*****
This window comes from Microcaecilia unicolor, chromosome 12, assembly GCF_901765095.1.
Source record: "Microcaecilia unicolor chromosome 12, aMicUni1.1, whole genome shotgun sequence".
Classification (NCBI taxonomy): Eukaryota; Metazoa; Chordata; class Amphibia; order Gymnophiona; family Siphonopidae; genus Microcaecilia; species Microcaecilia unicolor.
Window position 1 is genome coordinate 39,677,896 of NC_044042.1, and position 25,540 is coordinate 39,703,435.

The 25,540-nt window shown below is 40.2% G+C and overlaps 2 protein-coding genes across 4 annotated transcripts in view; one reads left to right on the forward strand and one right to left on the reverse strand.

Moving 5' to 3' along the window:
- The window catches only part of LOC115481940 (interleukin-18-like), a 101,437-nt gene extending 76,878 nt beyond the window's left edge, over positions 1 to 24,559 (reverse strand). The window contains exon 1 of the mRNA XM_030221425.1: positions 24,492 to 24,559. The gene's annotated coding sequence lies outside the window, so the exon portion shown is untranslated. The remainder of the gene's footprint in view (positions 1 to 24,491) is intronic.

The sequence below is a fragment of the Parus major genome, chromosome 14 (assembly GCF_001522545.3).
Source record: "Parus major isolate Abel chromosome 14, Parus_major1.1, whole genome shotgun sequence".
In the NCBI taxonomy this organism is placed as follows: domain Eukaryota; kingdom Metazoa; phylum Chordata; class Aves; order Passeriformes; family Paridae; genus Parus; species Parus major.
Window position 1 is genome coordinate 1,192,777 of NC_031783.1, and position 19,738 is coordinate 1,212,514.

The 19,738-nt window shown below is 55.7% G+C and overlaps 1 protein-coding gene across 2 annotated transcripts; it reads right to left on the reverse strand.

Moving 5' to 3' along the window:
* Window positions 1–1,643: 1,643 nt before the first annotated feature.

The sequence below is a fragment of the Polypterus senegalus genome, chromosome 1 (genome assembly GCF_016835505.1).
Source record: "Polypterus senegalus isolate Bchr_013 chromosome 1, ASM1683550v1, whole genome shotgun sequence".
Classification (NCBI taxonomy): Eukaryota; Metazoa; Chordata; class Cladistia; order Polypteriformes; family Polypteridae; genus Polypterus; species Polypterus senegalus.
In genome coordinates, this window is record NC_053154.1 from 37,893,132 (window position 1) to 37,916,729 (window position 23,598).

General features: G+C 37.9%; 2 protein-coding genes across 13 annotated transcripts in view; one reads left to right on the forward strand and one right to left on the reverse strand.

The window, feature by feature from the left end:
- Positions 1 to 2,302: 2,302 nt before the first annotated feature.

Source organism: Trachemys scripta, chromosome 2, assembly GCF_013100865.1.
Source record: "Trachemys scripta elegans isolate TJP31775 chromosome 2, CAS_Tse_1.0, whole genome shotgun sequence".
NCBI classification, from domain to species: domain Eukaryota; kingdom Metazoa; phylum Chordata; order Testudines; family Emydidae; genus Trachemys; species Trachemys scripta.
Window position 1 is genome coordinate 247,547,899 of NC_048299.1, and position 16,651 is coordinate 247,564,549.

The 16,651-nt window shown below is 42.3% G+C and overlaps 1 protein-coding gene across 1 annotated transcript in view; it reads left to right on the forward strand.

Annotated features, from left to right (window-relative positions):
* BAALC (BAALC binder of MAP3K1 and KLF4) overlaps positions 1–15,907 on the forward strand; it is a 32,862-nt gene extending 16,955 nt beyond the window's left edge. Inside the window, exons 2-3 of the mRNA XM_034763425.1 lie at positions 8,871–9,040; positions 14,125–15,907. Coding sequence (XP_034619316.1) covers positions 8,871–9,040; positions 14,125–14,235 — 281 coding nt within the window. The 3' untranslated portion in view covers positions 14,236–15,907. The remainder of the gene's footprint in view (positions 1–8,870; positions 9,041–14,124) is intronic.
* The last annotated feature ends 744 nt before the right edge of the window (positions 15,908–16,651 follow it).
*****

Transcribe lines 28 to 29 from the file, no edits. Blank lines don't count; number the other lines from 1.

* BAALC (BAALC binder of MAP3K1 and KLF4) overlaps positions 1–15,907 on the forward strand; it is a 32,862-nt gene extending 16,955 nt beyond the window's left edge. Inside the window, exons 2-3 of the mRNA XM_034763425.1 lie at positions 8,871–9,040; positions 14,125–15,907. Coding sequence (XP_034619316.1) covers positions 8,871–9,040; positions 14,125–14,235 — 281 coding nt within the window. The 3' untranslated portion in view covers positions 14,236–15,907. The remainder of the gene's footprint in view (positions 1–8,870; positions 9,041–14,124) is intronic.
* The last annotated feature ends 744 nt before the right edge of the window (positions 15,908–16,651 follow it).